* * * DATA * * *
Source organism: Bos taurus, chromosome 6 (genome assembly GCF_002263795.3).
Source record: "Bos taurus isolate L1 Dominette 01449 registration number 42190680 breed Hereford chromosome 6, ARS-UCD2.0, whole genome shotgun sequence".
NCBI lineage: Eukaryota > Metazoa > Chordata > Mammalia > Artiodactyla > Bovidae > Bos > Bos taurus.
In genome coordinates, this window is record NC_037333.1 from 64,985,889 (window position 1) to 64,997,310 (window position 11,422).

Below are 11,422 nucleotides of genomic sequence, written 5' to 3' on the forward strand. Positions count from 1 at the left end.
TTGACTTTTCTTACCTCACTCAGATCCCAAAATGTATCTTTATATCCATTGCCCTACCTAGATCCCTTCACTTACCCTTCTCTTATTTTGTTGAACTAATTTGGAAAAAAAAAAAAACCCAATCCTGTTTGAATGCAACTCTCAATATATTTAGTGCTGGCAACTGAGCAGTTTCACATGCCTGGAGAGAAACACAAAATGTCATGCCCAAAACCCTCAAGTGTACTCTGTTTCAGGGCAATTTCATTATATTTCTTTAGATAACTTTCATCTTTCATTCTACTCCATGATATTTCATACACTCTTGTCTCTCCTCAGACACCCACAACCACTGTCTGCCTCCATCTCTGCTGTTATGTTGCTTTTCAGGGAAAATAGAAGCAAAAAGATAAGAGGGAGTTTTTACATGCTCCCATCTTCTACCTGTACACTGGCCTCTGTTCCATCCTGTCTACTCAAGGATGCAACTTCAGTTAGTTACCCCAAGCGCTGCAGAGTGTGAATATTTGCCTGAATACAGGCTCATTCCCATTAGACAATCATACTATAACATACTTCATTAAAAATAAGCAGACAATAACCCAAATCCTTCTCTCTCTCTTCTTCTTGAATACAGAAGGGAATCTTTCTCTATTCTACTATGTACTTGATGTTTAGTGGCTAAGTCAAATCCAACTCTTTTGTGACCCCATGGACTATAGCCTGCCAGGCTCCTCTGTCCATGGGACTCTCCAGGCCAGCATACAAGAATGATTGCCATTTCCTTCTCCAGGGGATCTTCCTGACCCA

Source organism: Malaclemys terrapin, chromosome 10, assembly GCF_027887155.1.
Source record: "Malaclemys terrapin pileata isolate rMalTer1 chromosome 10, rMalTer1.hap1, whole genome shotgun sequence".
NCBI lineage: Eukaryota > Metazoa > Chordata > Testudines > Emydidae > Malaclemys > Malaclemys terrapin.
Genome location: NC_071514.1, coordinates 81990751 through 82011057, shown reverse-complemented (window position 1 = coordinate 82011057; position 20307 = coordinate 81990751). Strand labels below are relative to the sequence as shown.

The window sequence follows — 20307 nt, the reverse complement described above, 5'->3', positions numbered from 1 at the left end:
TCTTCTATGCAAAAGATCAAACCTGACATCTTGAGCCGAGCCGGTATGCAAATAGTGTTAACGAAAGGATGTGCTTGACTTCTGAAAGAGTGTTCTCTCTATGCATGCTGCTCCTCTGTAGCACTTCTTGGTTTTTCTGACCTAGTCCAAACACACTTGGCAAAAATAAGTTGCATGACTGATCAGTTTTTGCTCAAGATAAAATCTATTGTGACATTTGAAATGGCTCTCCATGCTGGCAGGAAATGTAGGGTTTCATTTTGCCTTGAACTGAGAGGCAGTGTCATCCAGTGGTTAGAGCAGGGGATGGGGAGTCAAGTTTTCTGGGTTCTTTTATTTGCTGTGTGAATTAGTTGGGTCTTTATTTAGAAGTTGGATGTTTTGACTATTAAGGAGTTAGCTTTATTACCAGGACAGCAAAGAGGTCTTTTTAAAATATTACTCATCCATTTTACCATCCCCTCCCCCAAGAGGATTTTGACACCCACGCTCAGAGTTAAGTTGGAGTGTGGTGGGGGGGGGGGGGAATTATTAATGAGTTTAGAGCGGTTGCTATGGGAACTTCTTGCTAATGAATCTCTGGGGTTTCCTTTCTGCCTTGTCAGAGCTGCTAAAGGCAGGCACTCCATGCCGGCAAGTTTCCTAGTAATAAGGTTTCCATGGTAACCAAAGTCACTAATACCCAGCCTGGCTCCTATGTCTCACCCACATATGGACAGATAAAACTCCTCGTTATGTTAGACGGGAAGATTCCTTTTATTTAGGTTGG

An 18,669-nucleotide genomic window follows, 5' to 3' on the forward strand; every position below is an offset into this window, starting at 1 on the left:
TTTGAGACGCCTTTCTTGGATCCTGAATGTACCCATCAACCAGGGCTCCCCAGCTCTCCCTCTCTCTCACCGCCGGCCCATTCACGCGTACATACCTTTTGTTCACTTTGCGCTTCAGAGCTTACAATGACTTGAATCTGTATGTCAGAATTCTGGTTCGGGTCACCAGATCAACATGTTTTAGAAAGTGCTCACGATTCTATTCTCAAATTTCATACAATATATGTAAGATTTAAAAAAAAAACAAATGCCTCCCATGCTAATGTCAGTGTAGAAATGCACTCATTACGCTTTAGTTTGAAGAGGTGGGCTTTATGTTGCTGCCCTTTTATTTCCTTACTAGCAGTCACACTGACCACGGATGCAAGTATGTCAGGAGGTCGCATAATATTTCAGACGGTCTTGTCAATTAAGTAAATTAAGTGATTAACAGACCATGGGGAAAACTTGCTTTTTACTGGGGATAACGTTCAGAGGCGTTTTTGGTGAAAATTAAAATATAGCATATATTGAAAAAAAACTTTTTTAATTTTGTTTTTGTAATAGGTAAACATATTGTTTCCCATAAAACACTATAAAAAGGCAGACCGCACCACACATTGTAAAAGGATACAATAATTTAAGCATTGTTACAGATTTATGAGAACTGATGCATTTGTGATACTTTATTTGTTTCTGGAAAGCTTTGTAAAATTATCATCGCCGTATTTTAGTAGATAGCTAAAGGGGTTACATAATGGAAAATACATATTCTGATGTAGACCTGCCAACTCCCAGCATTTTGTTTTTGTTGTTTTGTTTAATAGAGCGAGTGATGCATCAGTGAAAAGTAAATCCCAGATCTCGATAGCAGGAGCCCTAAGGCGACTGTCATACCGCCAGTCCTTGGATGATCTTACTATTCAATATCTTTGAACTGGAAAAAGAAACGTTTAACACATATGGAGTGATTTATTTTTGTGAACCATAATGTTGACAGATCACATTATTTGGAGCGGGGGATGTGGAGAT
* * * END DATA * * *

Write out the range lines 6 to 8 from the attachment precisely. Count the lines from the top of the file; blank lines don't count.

TTGACTTTTCTTACCTCACTCAGATCCCAAAATGTATCTTTATATCCATTGCCCTACCTAGATCCCTTCACTTACCCTTCTCTTATTTTGTTGAACTAATTTGGAAAAAAAAAAAAACCCAATCCTGTTTGAATGCAACTCTCAATATATTTAGTGCTGGCAACTGAGCAGTTTCACATGCCTGGAGAGAAACACAAAATGTCATGCCCAAAACCCTCAAGTGTACTCTGTTTCAGGGCAATTTCATTATATTTCTTTAGATAACTTTCATCTTTCATTCTACTCCATGATATTTCATACACTCTTGTCTCTCCTCAGACACCCACAACCACTGTCTGCCTCCATCTCTGCTGTTATGTTGCTTTTCAGGGAAAATAGAAGCAAAAAGATAAGAGGGAGTTTTTACATGCTCCCATCTTCTACCTGTACACTGGCCTCTGTTCCATCCTGTCTACTCAAGGATGCAACTTCAGTTAGTTACCCCAAGCGCTGCAGAGTGTGAATATTTGCCTGAATACAGGCTCATTCCCATTAGACAATCATACTATAACATACTTCATTAAAAATAAGCAGACAATAACCCAAATCCTTCTCTCTCTCTTCTTCTTGAATACAGAAGGGAATCTTTCTCTATTCTACTATGTACTTGATGTTTAGTGGCTAAGTCAAATCCAACTCTTTTGTGACCCCATGGACTATAGCCTGCCAGGCTCCTCTGTCCATGGGACTCTCCAGGCCAGCATACAAGAATGATTGCCATTTCCTTCTCCAGGGGATCTTCCTGACCCA

Source organism: Malaclemys terrapin, chromosome 10, assembly GCF_027887155.1.
Source record: "Malaclemys terrapin pileata isolate rMalTer1 chromosome 10, rMalTer1.hap1, whole genome shotgun sequence".